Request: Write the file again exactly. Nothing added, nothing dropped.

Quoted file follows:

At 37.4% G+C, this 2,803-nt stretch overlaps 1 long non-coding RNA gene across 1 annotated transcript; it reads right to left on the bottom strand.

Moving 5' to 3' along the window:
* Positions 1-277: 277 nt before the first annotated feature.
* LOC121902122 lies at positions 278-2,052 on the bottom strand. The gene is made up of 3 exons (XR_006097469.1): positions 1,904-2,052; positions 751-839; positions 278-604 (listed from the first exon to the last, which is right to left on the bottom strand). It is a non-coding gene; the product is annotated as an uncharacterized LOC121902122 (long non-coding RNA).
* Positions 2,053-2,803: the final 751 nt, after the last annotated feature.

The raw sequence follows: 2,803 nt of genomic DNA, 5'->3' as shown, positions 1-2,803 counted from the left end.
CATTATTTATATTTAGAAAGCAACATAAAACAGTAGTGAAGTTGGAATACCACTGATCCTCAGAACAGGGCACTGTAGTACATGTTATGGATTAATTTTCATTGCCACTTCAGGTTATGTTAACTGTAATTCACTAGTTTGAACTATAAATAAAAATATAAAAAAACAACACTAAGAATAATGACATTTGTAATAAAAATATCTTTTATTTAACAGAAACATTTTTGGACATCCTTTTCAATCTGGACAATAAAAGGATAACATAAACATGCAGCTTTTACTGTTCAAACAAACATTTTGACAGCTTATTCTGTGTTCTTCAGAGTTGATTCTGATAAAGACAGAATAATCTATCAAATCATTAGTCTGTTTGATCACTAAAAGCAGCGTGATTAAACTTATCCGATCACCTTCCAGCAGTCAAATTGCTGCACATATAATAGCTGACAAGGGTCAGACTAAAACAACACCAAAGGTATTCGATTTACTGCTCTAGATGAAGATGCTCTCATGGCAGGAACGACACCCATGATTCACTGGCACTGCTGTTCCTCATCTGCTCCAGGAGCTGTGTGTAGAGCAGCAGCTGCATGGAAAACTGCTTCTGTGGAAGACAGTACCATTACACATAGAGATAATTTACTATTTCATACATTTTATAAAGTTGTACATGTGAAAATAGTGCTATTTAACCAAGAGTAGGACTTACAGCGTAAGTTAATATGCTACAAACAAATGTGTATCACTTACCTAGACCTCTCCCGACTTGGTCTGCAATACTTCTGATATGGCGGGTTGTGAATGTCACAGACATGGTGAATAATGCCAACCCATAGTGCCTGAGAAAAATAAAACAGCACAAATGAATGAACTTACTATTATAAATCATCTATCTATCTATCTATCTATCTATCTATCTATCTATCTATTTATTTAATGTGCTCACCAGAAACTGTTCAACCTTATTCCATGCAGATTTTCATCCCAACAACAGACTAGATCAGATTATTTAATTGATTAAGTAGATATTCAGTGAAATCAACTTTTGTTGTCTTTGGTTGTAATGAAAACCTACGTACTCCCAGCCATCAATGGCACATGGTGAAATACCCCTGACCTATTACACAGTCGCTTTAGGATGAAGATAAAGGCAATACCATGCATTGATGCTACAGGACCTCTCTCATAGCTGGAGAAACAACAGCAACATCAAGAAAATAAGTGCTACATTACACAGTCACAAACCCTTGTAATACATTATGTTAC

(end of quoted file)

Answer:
At 37.4% G+C, this 2,803-nt stretch overlaps 1 long non-coding RNA gene across 1 annotated transcript; it reads right to left on the bottom strand.

Moving 5' to 3' along the window:
* Positions 1-277: 277 nt before the first annotated feature.
* LOC121902122 lies at positions 278-2,052 on the bottom strand. The gene is made up of 3 exons (XR_006097469.1): positions 1,904-2,052; positions 751-839; positions 278-604 (listed from the first exon to the last, which is right to left on the bottom strand). It is a non-coding gene; the product is annotated as an uncharacterized LOC121902122 (long non-coding RNA).
* Positions 2,053-2,803: the final 751 nt, after the last annotated feature.

The raw sequence follows: 2,803 nt of genomic DNA, 5'->3' as shown, positions 1-2,803 counted from the left end.
CATTATTTATATTTAGAAAGCAACATAAAACAGTAGTGAAGTTGGAATACCACTGATCCTCAGAACAGGGCACTGTAGTACATGTTATGGATTAATTTTCATTGCCACTTCAGGTTATGTTAACTGTAATTCACTAGTTTGAACTATAAATAAAAATATAAAAAAACAACACTAAGAATAATGACATTTGTAATAAAAATATCTTTTATTTAACAGAAACATTTTTGGACATCCTTTTCAATCTGGACAATAAAAGGATAACATAAACATGCAGCTTTTACTGTTCAAACAAACATTTTGACAGCTTATTCTGTGTTCTTCAGAGTTGATTCTGATAAAGACAGAATAATCTATCAAATCATTAGTCTGTTTGATCACTAAAAGCAGCGTGATTAAACTTATCCGATCACCTTCCAGCAGTCAAATTGCTGCACATATAATAGCTGACAAGGGTCAGACTAAAACAACACCAAAGGTATTCGATTTACTGCTCTAGATGAAGATGCTCTCATGGCAGGAACGACACCCATGATTCACTGGCACTGCTGTTCCTCATCTGCTCCAGGAGCTGTGTGTAGAGCAGCAGCTGCATGGAAAACTGCTTCTGTGGAAGACAGTACCATTACACATAGAGATAATTTACTATTTCATACATTTTATAAAGTTGTACATGTGAAAATAGTGCTATTTAACCAAGAGTAGGACTTACAGCGTAAGTTAATATGCTACAAACAAATGTGTATCACTTACCTAGACCTCTCCCGACTTGGTCTGCAATACTTCTGATATGGCGGGTTGTGAATGTCACAGACATGGTGAATAATGCCAACCCATAGTGCCTGAGAAAAATAAAACAGCACAAATGAATGAACTTACTATTATAAATCATCTATCTATCTATCTATCTATCTATCTATCTATCTATCTATTTATTTAATGTGCTCACCAGAAACTGTTCAACCTTATTCCATGCAGATTTTCATCCCAACAACAGACTAGATCAGATTATTTAATTGATTAAGTAGATATTCAGTGAAATCAACTTTTGTTGTCTTTGGTTGTAATGAAAACCTACGTACTCCCAGCCATCAATGGCACATGGTGAAATACCCCTGACCTATTACACAGTCGCTTTAGGATGAAGATAAAGGCAATACCATGCATTGATGCTACAGGACCTCTCTCATAGCTGGAGAAACAACAGCAACATCAAGAAAATAAGTGCTACATTACACAGTCACAAACCCTTGTAATACATTATGTTAC